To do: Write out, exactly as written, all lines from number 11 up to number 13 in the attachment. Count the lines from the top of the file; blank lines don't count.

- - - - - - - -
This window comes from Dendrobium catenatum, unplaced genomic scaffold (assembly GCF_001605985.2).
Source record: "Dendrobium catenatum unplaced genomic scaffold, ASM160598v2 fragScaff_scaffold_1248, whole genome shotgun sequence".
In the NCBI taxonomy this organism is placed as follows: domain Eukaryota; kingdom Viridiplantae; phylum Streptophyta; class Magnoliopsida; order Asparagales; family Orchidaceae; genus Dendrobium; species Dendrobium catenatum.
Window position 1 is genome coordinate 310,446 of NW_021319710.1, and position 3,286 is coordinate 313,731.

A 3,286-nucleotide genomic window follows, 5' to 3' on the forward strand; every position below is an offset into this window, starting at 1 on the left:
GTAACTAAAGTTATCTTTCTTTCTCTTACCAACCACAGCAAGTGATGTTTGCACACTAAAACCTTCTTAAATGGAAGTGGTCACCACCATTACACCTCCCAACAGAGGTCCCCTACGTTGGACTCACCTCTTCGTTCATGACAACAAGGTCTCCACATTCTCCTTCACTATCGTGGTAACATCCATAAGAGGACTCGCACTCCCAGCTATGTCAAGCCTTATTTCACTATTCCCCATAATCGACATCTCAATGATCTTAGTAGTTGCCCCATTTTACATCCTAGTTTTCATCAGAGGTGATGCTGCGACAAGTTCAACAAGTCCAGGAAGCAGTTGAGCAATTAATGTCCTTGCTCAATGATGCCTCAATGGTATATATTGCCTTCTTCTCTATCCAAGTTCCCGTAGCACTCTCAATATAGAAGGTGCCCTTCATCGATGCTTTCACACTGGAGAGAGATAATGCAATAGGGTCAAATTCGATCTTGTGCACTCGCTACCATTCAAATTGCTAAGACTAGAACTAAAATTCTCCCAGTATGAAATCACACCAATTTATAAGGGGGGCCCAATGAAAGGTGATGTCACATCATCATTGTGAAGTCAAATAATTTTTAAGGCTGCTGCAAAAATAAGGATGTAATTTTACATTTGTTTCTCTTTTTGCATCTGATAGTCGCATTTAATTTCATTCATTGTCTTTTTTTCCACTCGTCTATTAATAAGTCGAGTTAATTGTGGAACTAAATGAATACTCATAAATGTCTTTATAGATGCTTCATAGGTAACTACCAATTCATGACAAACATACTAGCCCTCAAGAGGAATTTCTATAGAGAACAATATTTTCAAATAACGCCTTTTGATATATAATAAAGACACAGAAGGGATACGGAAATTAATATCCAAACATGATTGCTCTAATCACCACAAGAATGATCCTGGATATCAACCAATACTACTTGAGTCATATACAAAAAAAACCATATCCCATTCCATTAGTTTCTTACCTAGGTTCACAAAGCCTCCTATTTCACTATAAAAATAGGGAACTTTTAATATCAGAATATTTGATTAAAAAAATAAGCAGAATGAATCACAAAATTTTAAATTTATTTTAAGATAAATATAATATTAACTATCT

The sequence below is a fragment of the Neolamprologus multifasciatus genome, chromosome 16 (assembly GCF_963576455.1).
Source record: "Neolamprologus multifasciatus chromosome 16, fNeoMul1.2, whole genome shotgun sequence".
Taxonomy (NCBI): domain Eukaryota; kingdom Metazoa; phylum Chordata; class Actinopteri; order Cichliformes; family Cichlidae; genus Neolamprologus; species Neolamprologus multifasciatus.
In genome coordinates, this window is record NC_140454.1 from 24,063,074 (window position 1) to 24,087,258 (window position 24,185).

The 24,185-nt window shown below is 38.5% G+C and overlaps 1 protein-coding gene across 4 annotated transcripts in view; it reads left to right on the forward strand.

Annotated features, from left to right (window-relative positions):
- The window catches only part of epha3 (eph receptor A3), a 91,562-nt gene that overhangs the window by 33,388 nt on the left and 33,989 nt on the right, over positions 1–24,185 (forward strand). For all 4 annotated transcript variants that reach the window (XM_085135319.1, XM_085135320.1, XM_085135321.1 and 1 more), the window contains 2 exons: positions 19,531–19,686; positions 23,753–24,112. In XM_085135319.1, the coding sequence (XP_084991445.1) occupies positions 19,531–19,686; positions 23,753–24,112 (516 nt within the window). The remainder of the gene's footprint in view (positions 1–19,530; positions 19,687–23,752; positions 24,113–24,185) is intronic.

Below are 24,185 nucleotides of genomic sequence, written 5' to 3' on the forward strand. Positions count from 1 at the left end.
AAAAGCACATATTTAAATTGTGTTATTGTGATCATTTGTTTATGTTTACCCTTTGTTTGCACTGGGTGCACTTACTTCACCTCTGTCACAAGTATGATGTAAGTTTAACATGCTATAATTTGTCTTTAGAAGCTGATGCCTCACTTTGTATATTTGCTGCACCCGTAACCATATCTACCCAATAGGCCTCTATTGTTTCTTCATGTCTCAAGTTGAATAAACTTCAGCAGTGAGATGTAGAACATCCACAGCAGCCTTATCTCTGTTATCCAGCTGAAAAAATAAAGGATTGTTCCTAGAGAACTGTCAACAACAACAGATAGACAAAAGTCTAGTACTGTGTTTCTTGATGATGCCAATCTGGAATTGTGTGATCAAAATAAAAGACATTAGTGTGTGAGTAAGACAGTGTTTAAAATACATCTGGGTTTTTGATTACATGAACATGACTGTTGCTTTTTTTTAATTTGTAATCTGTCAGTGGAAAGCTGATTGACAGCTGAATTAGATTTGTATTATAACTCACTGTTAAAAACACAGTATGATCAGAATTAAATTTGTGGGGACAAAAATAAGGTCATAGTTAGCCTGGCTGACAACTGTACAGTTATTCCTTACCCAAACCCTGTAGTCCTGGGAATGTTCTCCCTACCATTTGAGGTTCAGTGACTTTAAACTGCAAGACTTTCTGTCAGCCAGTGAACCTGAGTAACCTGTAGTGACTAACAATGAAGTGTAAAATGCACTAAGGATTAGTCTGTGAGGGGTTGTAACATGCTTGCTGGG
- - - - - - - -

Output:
The 24,185-nt window shown below is 38.5% G+C and overlaps 1 protein-coding gene across 4 annotated transcripts in view; it reads left to right on the forward strand.

Annotated features, from left to right (window-relative positions):
- The window catches only part of epha3 (eph receptor A3), a 91,562-nt gene that overhangs the window by 33,388 nt on the left and 33,989 nt on the right, over positions 1–24,185 (forward strand). For all 4 annotated transcript variants that reach the window (XM_085135319.1, XM_085135320.1, XM_085135321.1 and 1 more), the window contains 2 exons: positions 19,531–19,686; positions 23,753–24,112. In XM_085135319.1, the coding sequence (XP_084991445.1) occupies positions 19,531–19,686; positions 23,753–24,112 (516 nt within the window). The remainder of the gene's footprint in view (positions 1–19,530; positions 19,687–23,752; positions 24,113–24,185) is intronic.